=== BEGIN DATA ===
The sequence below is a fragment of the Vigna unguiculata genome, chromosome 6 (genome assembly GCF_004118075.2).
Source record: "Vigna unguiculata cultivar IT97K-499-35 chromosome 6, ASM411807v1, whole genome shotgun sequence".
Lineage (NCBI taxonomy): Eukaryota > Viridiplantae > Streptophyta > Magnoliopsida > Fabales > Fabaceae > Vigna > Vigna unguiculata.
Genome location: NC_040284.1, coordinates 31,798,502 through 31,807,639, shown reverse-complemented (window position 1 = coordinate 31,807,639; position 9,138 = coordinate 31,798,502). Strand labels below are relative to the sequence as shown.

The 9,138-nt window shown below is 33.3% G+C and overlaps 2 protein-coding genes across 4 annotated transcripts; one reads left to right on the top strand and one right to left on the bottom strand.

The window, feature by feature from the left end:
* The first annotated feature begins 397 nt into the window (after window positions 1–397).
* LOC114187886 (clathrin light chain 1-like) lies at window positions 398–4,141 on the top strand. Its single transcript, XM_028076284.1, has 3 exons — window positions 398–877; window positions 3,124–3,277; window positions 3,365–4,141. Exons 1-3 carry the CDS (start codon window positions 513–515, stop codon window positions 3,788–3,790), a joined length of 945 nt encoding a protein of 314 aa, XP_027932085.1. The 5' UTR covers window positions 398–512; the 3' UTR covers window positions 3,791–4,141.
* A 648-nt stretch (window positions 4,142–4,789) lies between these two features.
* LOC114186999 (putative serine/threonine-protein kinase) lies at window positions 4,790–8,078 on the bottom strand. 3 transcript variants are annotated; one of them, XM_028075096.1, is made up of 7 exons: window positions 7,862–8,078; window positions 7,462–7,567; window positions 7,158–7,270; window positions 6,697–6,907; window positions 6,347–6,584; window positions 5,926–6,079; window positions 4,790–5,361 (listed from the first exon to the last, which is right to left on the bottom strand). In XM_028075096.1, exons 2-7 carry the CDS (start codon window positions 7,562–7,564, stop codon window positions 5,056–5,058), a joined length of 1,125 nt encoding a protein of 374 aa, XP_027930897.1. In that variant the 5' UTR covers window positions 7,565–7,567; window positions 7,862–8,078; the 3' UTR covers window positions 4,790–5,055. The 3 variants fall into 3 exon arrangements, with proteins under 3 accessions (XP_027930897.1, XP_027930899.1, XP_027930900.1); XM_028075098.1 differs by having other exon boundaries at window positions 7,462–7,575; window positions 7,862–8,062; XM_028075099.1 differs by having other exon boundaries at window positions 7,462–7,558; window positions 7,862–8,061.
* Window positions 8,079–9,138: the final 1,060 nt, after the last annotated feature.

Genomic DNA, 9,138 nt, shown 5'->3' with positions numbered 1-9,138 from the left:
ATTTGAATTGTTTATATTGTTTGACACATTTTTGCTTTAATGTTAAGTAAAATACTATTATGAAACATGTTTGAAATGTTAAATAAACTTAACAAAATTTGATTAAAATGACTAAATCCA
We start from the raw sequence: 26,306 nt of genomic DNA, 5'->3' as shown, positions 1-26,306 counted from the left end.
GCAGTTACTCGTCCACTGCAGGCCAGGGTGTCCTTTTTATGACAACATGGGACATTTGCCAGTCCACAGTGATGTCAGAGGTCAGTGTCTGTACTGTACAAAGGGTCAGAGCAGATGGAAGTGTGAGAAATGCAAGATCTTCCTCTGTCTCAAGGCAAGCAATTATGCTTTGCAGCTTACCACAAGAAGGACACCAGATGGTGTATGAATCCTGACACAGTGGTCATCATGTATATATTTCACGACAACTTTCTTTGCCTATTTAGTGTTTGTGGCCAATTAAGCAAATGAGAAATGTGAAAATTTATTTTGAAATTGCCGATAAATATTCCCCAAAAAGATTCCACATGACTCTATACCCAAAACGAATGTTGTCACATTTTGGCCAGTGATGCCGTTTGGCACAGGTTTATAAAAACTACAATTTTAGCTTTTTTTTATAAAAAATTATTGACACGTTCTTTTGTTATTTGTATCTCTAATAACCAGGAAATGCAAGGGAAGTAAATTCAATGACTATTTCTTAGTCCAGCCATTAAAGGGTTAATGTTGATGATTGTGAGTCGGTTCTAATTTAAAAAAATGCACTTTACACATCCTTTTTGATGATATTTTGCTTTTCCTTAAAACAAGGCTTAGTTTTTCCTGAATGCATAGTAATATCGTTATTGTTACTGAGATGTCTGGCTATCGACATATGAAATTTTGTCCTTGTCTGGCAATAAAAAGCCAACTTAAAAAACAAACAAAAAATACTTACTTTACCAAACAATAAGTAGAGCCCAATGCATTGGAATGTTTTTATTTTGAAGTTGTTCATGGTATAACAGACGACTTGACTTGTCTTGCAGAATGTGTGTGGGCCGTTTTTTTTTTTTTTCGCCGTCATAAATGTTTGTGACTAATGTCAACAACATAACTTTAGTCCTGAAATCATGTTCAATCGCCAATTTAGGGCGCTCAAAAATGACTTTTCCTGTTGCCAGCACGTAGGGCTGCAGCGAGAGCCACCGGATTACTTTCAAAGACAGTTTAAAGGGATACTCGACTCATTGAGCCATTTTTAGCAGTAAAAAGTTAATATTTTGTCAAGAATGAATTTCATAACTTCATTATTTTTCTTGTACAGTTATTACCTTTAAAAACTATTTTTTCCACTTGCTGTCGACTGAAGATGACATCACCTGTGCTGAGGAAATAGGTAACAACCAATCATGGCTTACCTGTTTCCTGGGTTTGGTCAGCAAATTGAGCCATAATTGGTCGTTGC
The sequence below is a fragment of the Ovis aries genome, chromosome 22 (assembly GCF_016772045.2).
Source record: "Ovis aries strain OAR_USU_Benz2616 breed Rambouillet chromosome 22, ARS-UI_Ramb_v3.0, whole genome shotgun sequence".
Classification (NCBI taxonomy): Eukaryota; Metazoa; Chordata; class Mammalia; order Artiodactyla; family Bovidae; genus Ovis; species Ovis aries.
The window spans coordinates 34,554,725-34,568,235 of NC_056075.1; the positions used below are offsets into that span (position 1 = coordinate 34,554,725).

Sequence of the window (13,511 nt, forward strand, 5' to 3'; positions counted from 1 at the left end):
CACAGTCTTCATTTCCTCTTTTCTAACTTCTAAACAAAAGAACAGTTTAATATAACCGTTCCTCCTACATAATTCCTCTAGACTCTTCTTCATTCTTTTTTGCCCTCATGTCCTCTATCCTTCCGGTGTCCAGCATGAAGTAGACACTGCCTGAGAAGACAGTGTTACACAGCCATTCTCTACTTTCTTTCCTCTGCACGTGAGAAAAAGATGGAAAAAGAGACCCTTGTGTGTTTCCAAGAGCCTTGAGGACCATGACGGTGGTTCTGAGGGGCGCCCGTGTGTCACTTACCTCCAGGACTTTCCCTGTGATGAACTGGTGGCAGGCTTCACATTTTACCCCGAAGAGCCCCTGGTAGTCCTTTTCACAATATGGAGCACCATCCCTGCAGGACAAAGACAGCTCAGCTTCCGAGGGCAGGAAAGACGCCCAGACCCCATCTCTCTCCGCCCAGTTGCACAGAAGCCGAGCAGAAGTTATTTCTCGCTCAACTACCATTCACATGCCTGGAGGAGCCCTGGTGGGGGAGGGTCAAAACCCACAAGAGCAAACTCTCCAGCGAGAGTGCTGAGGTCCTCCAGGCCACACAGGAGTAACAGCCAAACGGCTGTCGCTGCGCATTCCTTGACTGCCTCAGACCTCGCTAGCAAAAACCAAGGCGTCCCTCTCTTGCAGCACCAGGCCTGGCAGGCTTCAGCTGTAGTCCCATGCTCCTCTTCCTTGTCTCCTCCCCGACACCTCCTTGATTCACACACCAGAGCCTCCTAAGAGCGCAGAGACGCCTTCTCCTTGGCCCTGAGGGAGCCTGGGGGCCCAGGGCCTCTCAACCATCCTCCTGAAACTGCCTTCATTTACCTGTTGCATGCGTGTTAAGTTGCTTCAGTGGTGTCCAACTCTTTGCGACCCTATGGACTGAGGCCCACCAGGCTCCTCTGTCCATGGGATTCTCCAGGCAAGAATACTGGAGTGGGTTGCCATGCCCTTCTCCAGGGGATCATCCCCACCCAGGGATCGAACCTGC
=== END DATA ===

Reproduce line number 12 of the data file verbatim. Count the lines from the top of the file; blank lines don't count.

Genomic DNA, 9,138 nt, shown 5'->3' with positions numbered 1-9,138 from the left: